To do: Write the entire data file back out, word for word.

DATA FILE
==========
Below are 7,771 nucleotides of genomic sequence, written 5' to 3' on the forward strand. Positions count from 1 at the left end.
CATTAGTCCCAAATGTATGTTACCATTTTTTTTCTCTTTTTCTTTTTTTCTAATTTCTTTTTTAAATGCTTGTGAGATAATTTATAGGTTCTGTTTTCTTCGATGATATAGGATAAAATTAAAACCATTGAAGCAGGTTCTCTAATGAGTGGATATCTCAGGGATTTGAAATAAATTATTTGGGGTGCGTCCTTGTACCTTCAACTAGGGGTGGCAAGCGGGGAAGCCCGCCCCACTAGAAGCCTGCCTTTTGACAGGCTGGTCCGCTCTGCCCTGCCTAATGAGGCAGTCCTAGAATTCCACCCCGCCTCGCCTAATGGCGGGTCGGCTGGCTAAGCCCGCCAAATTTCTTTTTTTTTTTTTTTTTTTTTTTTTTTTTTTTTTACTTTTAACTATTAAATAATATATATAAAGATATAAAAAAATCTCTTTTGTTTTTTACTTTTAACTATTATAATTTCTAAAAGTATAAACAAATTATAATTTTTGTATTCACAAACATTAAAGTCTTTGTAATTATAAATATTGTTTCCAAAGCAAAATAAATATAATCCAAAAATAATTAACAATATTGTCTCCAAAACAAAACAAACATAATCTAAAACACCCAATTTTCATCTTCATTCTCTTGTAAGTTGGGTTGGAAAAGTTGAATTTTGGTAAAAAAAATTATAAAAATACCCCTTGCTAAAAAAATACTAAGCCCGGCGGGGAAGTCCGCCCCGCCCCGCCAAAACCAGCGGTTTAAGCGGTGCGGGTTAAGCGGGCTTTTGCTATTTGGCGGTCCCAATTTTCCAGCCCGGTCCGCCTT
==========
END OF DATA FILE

Below are 7,771 nucleotides of genomic sequence, written 5' to 3' on the forward strand. Positions count from 1 at the left end.
CATTAGTCCCAAATGTATGTTACCATTTTTTTTCTCTTTTTCTTTTTTTCTAATTTCTTTTTTAAATGCTTGTGAGATAATTTATAGGTTCTGTTTTCTTCGATGATATAGGATAAAATTAAAACCATTGAAGCAGGTTCTCTAATGAGTGGATATCTCAGGGATTTGAAATAAATTATTTGGGGTGCGTCCTTGTACCTTCAACTAGGGGTGGCAAGCGGGGAAGCCCGCCCCACTAGAAGCCTGCCTTTTGACAGGCTGGTCCGCTCTGCCCTGCCTAATGAGGCAGTCCTAGAATTCCACCCCGCCTCGCCTAATGGCGGGTCGGCTGGCTAAGCCCGCCAAATTTCTTTTTTTTTTTTTTTTTTTTTTTTTTTTTTTTTTACTTTTAACTATTAAATAATATATATAAAGATATAAAAAAATCTCTTTTGTTTTTTACTTTTAACTATTATAATTTCTAAAAGTATAAACAAATTATAATTTTTGTATTCACAAACATTAAAGTCTTTGTAATTATAAATATTGTTTCCAAAGCAAAATAAATATAATCCAAAAATAATTAACAATATTGTCTCCAAAACAAAACAAACATAATCTAAAACACCCAATTTTCATCTTCATTCTCTTGTAAGTTGGGTTGGAAAAGTTGAATTTTGGTAAAAAAAATTATAAAAATACCCCTTGCTAAAAAAATACTAAGCCCGGCGGGGAAGTCCGCCCCGCCCCGCCAAAACCAGCGGTTTAAGCGGTGCGGGTTAAGCGGGCTTTTGCTATTTGGCGGTCCCAATTTTCCAGCCCGGTCCGCCTT